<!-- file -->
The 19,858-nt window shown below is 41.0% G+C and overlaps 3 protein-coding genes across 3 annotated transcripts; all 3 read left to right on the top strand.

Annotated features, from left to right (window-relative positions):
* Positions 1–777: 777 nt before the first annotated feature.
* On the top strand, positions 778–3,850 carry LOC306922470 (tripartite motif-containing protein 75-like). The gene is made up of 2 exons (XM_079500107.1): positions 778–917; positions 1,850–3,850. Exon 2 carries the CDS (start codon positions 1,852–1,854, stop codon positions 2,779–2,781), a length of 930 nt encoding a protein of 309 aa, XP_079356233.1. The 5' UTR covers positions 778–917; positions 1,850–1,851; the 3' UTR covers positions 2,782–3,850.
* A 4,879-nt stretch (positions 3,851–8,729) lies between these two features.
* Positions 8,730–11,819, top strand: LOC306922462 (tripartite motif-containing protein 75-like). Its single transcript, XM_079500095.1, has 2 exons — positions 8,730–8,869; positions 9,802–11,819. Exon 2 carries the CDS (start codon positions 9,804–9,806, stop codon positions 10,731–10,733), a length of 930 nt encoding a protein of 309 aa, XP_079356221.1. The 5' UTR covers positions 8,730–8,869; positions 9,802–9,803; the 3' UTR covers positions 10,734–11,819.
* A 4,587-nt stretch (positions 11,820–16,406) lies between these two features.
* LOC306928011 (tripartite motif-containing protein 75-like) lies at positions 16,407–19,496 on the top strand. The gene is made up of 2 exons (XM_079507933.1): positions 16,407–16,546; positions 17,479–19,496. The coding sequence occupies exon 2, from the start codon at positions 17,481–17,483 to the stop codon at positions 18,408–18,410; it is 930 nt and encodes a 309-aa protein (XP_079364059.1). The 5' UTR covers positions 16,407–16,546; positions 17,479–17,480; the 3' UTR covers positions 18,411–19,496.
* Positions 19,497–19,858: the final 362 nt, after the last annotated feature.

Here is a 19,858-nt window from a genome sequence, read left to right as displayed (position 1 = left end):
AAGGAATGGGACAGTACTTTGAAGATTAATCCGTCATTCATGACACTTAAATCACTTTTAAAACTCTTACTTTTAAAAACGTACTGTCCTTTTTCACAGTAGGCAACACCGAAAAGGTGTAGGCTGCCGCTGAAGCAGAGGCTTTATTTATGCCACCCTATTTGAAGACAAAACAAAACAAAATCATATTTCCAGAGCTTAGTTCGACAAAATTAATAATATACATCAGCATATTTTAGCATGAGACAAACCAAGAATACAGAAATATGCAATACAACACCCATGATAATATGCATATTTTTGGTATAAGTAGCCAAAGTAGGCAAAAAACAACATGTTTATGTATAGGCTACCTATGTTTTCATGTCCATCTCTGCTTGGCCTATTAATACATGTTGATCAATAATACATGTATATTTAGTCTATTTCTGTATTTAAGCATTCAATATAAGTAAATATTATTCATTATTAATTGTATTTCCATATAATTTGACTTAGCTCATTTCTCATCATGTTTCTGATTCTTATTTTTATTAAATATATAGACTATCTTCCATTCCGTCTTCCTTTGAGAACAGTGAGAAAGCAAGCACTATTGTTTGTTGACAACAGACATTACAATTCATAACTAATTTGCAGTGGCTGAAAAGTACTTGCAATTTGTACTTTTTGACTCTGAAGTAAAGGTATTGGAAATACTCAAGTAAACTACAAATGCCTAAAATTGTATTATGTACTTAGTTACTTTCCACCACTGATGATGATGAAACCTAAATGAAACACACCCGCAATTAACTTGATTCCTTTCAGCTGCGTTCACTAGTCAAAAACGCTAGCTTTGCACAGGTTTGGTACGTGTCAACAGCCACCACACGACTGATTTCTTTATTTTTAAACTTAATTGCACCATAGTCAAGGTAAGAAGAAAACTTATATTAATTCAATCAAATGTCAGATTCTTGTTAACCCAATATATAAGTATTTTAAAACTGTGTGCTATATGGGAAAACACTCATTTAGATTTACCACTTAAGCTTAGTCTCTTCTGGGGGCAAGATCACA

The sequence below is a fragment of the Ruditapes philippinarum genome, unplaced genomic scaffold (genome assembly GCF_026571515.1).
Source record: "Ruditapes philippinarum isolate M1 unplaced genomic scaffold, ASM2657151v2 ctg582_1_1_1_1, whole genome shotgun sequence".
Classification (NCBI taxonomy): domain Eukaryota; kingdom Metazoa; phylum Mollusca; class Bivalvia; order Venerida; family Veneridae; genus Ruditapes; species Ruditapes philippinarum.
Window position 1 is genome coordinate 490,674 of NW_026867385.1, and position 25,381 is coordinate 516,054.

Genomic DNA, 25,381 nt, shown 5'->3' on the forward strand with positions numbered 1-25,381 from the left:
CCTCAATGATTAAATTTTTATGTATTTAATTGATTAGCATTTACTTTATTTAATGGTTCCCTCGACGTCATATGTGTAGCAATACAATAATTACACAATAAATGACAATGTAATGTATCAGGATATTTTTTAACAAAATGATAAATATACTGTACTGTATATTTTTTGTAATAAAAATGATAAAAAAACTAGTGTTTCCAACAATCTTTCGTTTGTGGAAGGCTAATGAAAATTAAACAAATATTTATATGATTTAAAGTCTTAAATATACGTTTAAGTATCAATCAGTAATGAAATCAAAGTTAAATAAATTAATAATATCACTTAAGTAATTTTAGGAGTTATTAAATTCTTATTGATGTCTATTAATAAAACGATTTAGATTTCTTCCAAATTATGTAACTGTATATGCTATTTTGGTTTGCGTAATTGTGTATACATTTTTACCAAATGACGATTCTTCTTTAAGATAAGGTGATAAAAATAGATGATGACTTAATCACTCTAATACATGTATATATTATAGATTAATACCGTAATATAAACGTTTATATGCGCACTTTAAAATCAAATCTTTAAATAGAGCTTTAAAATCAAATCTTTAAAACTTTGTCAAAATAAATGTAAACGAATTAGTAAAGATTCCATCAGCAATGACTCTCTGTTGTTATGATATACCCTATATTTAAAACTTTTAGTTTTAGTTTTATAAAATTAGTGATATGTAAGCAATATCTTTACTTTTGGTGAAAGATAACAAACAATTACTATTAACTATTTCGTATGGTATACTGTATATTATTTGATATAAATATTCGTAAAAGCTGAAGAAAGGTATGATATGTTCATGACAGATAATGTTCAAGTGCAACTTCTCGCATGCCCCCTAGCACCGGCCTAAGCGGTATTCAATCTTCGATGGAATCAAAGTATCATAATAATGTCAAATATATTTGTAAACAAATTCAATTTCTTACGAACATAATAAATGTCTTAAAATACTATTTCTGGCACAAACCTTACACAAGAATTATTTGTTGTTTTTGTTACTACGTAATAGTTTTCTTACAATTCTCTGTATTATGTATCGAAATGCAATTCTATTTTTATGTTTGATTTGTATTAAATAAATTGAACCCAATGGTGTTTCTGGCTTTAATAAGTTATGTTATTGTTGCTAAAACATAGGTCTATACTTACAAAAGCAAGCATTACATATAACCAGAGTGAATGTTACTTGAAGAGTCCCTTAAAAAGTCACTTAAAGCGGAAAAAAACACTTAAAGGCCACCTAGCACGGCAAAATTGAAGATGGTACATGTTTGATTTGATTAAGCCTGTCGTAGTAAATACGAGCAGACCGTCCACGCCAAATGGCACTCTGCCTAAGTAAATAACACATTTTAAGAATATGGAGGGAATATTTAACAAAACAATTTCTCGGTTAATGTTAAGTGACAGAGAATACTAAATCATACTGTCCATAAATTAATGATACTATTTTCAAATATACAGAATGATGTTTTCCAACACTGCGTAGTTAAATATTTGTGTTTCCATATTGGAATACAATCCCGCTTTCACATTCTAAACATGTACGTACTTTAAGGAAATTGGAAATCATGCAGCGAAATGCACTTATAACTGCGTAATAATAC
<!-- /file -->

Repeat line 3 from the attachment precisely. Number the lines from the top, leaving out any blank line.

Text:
* Positions 1–777: 777 nt before the first annotated feature.